Deanna's Reviews > The Madonnas of Leningrad

The Madonnas of Leningrad by Debra Dean
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Mar 30, 12

Read in March, 2012

Beautiful. I thought I would add my favorite page:
206
"Green." The word doesn't begin to describe this.
For the moment, she forgets that she is lost, that she is weak and chilled and the soles of her feet are tender with sores. She pinches a leaf between her thumb and forefinger and holds it up. It is breathtakingly beautiful, the first green of the world, the light of creation still shining inside it. She studies it. Time recedes, and she floats beyond it, absorbed totally and completely in this vision. Who knows how much time has passed? She is beyond the tyranny of time. Dmitri once left her sitting in a chair by the window and returned later to find her still entranced by the dance of dust motes caught in a shaft of late-afternoon sun. He claimed to have done three loads of wash in what felt to her like an instant.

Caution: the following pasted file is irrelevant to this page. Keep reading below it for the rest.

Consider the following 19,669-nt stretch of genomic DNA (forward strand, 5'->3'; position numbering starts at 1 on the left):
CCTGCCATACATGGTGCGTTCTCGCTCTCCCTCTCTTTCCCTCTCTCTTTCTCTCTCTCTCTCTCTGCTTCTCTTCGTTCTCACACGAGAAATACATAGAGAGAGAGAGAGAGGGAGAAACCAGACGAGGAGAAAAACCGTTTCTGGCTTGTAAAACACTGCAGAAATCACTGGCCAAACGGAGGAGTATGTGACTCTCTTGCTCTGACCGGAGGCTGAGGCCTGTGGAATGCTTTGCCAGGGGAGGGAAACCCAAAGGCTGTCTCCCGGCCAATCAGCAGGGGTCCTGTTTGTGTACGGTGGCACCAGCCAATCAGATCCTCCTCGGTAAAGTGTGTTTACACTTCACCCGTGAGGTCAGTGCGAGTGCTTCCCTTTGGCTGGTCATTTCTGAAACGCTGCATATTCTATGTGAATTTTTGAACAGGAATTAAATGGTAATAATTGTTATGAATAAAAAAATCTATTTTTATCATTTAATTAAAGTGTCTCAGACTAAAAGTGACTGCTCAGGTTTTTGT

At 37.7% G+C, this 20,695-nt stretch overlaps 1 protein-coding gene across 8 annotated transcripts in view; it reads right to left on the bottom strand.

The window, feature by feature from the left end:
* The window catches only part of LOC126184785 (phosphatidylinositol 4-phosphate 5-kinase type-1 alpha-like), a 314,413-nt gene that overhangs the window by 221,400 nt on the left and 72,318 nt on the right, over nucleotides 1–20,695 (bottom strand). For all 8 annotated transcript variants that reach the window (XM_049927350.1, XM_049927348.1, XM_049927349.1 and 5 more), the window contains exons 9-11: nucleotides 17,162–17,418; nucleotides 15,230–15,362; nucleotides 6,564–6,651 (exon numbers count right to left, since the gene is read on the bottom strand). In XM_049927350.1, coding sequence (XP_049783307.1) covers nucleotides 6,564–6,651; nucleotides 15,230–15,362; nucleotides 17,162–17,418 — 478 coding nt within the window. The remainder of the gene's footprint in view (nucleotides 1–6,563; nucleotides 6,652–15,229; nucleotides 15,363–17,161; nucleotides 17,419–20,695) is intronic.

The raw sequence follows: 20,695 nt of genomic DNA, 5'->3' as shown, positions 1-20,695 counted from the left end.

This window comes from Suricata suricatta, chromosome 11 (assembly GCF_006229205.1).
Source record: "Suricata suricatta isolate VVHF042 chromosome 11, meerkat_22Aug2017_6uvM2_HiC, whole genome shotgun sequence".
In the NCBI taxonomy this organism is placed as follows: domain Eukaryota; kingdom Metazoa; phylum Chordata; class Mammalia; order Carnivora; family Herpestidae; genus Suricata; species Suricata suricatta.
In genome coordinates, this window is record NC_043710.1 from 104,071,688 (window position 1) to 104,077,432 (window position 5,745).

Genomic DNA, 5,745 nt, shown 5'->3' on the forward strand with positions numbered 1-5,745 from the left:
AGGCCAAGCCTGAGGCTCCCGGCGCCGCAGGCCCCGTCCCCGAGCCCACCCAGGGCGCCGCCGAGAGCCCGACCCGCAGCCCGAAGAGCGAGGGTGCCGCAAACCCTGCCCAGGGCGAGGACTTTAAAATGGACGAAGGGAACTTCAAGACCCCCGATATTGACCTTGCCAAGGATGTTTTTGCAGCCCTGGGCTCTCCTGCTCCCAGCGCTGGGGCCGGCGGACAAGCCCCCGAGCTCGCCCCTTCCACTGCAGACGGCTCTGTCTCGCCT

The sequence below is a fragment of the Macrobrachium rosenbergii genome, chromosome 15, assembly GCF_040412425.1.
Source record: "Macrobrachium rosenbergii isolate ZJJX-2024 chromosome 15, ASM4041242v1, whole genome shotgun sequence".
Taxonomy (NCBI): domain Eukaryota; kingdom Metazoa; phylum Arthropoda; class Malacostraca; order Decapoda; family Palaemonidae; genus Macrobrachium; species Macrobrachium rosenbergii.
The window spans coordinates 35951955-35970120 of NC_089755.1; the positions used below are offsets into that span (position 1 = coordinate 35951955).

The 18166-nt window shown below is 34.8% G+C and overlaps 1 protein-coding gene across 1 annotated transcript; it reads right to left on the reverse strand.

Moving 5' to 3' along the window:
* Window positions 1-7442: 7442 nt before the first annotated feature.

This slow erosion of self has its compensations. Having forgotten whatever associations might dull her vision, she can look at a leaf and see it as if for the first time. Though reason suggests otherwise, she has never seen this green before. It is wondrous. Each day, the world is made fresh again, holy, and she takes it in, in all its raw intensity, like a young child. She feels something bloom in her chest--joy or grief, eventually they are inseparable. The world is so acutely beautiful, for all its horrors, that she will be sorry to leave it."
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